'Horse power, rum coves and the faint whiff of manure…'
The motor car comes with several drawbacks, chief among which is meeting the appetite of the blasted things
Am I alone in being concerned about the amount of attention given to the new fad of ‘motor cars’? I am particularly concerned about the coverage in your publication and cannot disguise my disappointment at this unwelcome development. I seek refuge in your pages to escape the infernal insistence of lesser journals in championing motor cars despite their obvious failings. One has to wonder what underhand agreements must have been forged to persuade otherwise sensible periodicals to leap with both feet onto such a foolish and faddish bandwagon. I would have hoped that you gentlemen would have been above such fickle fashions, but evidence in recent issues gives me grave cause to wonder if you are losing sight of what made this magazine my primary and favoured source of information about the subject beloved by so many of your loyal readers – the high-performance horse.
I do not enter your pages to be told that within a few short months or years we shall all be transported by these infernal motor cars and I would remind you to remember your role as wise guardians and defenders of the horse’s good standing. I myself ride a four-year-old Thoroughbred, having previously owned a fast but temperamental Arab, a series of Warmbloods and various Cobs, and I can tell you there is no motor car made that can rival the talents offered by my steed. Furthermore, I doubt there ever will be.
I have read, in your pages amongst others, the grand claims made for the remarkable performance that is possible from a motor car, but that is to overlook the fact that, for those of us with an enthusiastic bent, transportation is far more than a mere process to get from A to B and there is no motor car I have yet seen that can match the sheer personality of my horse nor the wonderful sounds it makes, from the clop of his hooves to the neighs and whinnies that emerge from his prow.
It strikes me that the motor car also comes with several drawbacks, chief among which is the vexed problem of meeting the appetite of the blasted things. When I am upon my horse I can pull over in practically any town or village and be confident there will be some straw or carrots with which to quickly and conveniently replenish the beast. A motor car rider simply cannot do this, being required instead to go through the tiresome process of seeking out a chemist’s shop, buying some petroleum, and then putting it into their machine. My horse and I will be long gone by then! This is a pernicious problem that motor car enthusiasts seem to gloss over, yet it is patently a severe drawback and one that will persist. After all, how are we to solve it, short of covering our land with dozens, nay hundreds, of stations to dispense petrol? It simply will not happen! Furthermore, even if such a far-fetched infrastructure were to be built, what would happen if and when every single motor car owner in the land attempted to fill up at the same time? The effect would be catastrophic.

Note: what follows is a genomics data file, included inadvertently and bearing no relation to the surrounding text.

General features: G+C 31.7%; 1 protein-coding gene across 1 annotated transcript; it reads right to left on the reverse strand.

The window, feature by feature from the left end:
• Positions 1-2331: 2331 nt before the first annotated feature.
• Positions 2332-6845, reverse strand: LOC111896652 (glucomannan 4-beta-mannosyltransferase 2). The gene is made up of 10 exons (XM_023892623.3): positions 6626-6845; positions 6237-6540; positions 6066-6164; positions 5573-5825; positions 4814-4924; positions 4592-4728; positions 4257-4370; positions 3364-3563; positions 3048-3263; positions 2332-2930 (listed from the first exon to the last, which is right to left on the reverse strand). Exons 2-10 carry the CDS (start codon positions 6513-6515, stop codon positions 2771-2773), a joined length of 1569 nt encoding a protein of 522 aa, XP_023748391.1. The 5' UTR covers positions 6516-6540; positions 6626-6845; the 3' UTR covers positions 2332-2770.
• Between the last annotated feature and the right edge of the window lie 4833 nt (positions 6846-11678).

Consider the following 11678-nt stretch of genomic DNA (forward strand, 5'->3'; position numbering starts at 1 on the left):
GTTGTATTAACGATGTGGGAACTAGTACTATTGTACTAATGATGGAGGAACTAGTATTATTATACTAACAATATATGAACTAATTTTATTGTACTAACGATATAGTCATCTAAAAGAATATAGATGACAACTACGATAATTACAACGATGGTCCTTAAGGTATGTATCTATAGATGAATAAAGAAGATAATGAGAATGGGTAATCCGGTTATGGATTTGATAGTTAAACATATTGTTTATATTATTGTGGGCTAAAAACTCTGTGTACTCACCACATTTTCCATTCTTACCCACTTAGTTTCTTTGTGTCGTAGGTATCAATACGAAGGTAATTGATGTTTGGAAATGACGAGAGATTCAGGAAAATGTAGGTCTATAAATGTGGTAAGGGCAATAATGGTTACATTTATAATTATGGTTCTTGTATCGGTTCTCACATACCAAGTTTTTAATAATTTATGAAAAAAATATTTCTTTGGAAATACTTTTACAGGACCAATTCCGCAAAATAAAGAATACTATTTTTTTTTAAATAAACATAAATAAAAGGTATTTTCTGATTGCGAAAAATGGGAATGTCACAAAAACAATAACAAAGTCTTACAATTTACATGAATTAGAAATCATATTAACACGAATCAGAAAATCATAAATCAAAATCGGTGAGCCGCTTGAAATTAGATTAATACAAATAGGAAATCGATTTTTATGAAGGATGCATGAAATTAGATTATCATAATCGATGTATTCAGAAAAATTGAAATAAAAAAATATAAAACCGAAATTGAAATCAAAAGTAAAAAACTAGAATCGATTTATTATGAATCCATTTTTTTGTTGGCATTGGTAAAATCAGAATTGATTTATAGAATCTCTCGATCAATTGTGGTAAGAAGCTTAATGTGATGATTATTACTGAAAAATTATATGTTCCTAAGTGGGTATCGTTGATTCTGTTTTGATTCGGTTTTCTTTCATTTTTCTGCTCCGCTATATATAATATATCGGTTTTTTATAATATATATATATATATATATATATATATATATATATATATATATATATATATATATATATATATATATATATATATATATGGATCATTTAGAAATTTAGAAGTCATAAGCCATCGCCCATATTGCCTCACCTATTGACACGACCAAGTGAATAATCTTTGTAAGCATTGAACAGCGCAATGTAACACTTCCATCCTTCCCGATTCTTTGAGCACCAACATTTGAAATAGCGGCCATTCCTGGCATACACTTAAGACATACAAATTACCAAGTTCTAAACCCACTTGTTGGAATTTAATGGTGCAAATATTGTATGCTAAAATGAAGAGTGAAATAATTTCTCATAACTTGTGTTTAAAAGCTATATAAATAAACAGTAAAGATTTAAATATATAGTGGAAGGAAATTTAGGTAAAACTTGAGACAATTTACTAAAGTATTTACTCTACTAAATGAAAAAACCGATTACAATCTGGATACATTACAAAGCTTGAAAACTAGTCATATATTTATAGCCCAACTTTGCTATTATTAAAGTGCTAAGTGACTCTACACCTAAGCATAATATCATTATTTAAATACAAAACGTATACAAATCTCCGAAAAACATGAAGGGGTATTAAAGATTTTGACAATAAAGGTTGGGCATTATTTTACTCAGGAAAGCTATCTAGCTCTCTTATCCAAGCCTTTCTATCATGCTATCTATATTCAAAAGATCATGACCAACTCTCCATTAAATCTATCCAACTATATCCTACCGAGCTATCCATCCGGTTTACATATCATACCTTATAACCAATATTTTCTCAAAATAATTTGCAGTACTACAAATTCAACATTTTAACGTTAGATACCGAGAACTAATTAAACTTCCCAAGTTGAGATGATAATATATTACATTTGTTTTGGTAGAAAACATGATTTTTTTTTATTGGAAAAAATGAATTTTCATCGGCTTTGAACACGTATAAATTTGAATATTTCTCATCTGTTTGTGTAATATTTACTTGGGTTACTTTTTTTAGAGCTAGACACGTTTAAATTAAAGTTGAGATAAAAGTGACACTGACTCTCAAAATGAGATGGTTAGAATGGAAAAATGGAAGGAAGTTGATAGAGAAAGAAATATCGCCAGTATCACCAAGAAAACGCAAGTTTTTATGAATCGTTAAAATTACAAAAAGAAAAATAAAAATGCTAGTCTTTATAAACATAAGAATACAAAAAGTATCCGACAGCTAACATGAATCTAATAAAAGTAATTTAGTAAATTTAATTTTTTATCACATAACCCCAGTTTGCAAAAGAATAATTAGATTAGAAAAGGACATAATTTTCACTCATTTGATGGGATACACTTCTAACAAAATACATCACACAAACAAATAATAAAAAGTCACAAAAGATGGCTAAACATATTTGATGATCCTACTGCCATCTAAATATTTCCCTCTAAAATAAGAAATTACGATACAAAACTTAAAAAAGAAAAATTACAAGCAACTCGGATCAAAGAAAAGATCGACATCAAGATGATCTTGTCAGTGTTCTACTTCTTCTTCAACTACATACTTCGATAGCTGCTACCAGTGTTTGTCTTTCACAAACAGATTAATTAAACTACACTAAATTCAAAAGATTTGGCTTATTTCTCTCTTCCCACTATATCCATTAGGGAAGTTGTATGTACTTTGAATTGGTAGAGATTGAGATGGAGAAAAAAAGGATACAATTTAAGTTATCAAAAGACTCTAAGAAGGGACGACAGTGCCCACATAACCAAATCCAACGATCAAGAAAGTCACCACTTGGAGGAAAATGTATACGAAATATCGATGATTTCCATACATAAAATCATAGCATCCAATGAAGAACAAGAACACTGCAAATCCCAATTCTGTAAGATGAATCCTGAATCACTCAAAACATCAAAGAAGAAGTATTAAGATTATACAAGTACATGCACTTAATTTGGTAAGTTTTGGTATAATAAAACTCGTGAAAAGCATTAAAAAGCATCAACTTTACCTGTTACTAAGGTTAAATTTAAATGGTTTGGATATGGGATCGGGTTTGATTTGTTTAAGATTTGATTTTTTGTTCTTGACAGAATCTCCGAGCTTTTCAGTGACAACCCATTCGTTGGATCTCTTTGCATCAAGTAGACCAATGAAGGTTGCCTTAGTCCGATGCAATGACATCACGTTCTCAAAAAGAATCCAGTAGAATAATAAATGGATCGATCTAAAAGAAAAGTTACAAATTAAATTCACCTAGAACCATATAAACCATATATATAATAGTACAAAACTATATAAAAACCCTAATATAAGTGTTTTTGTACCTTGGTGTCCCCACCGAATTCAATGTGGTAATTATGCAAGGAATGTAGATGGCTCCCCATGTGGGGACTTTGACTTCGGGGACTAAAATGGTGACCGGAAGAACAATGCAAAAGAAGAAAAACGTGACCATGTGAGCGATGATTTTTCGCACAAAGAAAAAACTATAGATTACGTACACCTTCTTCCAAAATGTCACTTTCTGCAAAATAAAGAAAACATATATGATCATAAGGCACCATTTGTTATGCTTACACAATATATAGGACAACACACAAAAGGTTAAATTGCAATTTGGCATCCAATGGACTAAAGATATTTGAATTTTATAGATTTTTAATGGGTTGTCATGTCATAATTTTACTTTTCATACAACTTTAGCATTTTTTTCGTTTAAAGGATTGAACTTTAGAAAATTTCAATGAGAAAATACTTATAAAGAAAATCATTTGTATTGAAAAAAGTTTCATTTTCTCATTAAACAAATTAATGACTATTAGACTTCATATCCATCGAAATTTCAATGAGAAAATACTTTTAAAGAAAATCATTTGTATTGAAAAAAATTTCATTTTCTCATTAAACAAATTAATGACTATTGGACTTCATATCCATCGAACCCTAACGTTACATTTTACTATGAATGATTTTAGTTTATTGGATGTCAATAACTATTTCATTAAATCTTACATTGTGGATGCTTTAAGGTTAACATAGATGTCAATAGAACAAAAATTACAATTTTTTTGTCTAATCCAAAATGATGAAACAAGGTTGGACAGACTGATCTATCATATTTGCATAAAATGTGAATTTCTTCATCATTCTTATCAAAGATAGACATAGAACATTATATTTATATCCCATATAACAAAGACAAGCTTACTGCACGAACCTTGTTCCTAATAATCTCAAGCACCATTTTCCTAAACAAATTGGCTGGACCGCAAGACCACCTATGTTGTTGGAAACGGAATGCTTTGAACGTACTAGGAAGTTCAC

I hear time and again of the supposed benefits of the motor car, none of which sound convincing, least of all the claim that our environment will benefit. This is nothing less than a direct corollary of the tiresome demonisation of the horse that has been going on for some years now and is, of course, pure scaremongering of the worst kind. As I look from the window of my study do I see the supposed rivers of equine faeces that the doom and gloom crowd would claim are blighting our town streets? Absolutely not. There are barely any piles of the stuff, it hardly smells at all, and my physician suggests that my daughter’s illness could have been caused by many other things. To my mind, a small amount of stench and disease and the vast clouds of flies that fill the air year-round are a small price to pay for the joy and liberty brought about by the good, honest horse and I would remind you, the decent people of this publication, to think more about maintaining the status quo for those of us who like it and less about following the ridiculous whims of impractical motor car buffoons who most likely as not are the kind of rum coves who would, dare I say it, vote for the Liberal Party. The motor car is nothing less than a folly and a fad and I will not have it.
This letter was first published in the January 1900 edition of ev‑woah! (incorporating Sporty Horse)